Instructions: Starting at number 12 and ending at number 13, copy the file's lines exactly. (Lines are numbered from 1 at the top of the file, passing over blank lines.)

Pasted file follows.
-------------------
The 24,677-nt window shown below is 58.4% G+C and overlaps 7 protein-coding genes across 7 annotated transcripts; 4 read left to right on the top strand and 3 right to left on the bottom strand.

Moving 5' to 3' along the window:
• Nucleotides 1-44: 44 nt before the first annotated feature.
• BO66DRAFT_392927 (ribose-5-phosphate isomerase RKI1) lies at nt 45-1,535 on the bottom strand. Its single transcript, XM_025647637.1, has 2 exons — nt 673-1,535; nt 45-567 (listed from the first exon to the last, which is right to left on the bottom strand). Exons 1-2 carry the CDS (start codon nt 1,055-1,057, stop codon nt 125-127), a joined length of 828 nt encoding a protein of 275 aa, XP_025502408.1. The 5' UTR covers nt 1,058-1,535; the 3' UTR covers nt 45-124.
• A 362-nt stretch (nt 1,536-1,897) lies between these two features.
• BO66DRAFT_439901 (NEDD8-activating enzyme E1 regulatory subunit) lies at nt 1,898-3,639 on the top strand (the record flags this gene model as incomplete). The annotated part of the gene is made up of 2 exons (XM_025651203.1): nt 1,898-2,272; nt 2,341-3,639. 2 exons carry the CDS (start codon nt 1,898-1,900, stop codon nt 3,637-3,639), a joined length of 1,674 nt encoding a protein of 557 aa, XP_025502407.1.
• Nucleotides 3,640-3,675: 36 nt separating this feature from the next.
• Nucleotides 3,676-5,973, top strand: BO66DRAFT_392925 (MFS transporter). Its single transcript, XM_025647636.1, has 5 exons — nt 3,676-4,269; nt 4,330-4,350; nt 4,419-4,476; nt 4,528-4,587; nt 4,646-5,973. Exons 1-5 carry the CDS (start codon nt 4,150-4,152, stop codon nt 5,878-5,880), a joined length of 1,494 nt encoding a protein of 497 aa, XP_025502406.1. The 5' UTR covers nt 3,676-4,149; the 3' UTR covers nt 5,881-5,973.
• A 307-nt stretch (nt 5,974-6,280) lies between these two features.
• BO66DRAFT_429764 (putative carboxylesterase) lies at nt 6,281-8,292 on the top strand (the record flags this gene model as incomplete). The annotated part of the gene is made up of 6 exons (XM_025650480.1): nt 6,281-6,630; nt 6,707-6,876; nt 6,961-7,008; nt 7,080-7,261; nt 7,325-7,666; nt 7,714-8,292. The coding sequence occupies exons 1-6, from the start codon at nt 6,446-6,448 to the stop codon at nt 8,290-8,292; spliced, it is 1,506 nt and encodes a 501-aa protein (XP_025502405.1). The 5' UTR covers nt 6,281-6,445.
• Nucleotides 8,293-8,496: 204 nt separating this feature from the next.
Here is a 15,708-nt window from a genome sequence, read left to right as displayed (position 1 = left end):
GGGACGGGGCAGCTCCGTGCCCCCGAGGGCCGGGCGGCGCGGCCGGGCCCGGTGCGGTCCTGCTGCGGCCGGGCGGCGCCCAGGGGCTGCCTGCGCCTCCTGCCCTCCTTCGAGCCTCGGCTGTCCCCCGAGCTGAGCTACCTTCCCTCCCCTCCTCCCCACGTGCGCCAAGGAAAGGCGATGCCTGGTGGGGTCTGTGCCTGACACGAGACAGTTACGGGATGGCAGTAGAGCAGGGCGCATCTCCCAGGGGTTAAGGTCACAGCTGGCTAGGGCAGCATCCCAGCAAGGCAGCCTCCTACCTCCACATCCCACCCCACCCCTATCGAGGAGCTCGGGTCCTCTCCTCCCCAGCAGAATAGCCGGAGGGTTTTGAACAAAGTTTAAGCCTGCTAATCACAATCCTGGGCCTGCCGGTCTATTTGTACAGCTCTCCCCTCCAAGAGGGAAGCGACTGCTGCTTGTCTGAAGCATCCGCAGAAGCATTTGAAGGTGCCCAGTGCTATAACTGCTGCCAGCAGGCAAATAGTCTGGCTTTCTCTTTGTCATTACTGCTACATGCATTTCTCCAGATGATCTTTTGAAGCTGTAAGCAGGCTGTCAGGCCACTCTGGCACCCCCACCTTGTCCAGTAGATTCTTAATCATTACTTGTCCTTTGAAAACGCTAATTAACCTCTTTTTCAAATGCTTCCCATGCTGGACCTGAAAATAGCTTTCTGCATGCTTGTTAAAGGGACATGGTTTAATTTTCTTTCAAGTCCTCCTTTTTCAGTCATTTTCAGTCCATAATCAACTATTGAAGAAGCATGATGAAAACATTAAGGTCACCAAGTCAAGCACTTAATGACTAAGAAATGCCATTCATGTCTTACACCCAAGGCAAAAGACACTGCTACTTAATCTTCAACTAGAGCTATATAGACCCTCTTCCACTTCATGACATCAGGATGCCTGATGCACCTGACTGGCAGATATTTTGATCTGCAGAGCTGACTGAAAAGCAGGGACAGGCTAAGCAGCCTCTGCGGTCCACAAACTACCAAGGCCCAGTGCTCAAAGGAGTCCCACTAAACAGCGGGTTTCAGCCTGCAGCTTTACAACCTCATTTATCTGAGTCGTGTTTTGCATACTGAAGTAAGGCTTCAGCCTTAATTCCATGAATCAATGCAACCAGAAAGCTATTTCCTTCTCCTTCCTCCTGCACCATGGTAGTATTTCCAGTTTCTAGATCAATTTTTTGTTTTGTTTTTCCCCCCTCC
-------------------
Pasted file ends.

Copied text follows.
Here is a 15,708-nt window from a genome sequence, read left to right as displayed (position 1 = left end):
GGGACGGGGCAGCTCCGTGCCCCCGAGGGCCGGGCGGCGCGGCCGGGCCCGGTGCGGTCCTGCTGCGGCCGGGCGGCGCCCAGGGGCTGCCTGCGCCTCCTGCCCTCCTTCGAGCCTCGGCTGTCCCCCGAGCTGAGCTACCTTCCCTCCCCTCCTCCCCACGTGCGCCAAGGAAAGGCGATGCCTGGTGGGGTCTGTGCCTGACACGAGACAGTTACGGGATGGCAGTAGAGCAGGGCGCATCTCCCAGGGGTTAAGGTCACAGCTGGCTAGGGCAGCATCCCAGCAAGGCAGCCTCCTACCTCCACATCCCACCCCACCCCTATCGAGGAGCTCGGGTCCTCTCCTCCCCAGCAGAATAGCCGGAGGGTTTTGAACAAAGTTTAAGCCTGCTAATCACAATCCTGGGCCTGCCGGTCTATTTGTACAGCTCTCCCCTCCAAGAGGGAAGCGACTGCTGCTTGTCTGAAGCATCCGCAGAAGCATTTGAAGGTGCCCAGTGCTATAACTGCTGCCAGCAGGCAAATAGTCTGGCTTTCTCTTTGTCATTACTGCTACATGCATTTCTCCAGATGATCTTTTGAAGCTGTAAGCAGGCTGTCAGGCCACTCTGGCACCCCCACCTTGTCCAGTAGATTCTTAATCATTACTTGTCCTTTGAAAACGCTAATTAACCTCTTTTTCAAATGCTTCCCATGCTGGACCTGAAAATAGCTTTCTGCATGCTTGTTAAAGGGACATGGTTTAATTTTCTTTCAAGTCCTCCTTTTTCAGTCATTTTCAGTCCATAATCAACTATTGAAGAAGCATGATGAAAACATTAAGGTCACCAAGTCAAGCACTTAATGACTAAGAAATGCCATTCATGTCTTACACCCAAGGCAAAAGACACTGCTACTTAATCTTCAACTAGAGCTATATAGACCCTCTTCCACTTCATGACATCAGGATGCCTGATGCACCTGACTGGCAGATATTTTGATCTGCAGAGCTGACTGAAAAGCAGGGACAGGCTAAGCAGCCTCTGCGGTCCACAAACTACCAAGGCCCAGTGCTCAAAGGAGTCCCACTAAACAGCGGGTTTCAGCCTGCAGCTTTACAACCTCATTTATCTGAGTCGTGTTTTGCATACTGAAGTAAGGCTTCAGCCTTAATTCCATGAATCAATGCAACCAGAAAGCTATTTCCTTCTCCTTCCTCCTGCACCATGGTAGTATTTCCAGTTTCTAGATCAATTTTTTGTTTTGTTTTTCCCCCCTCC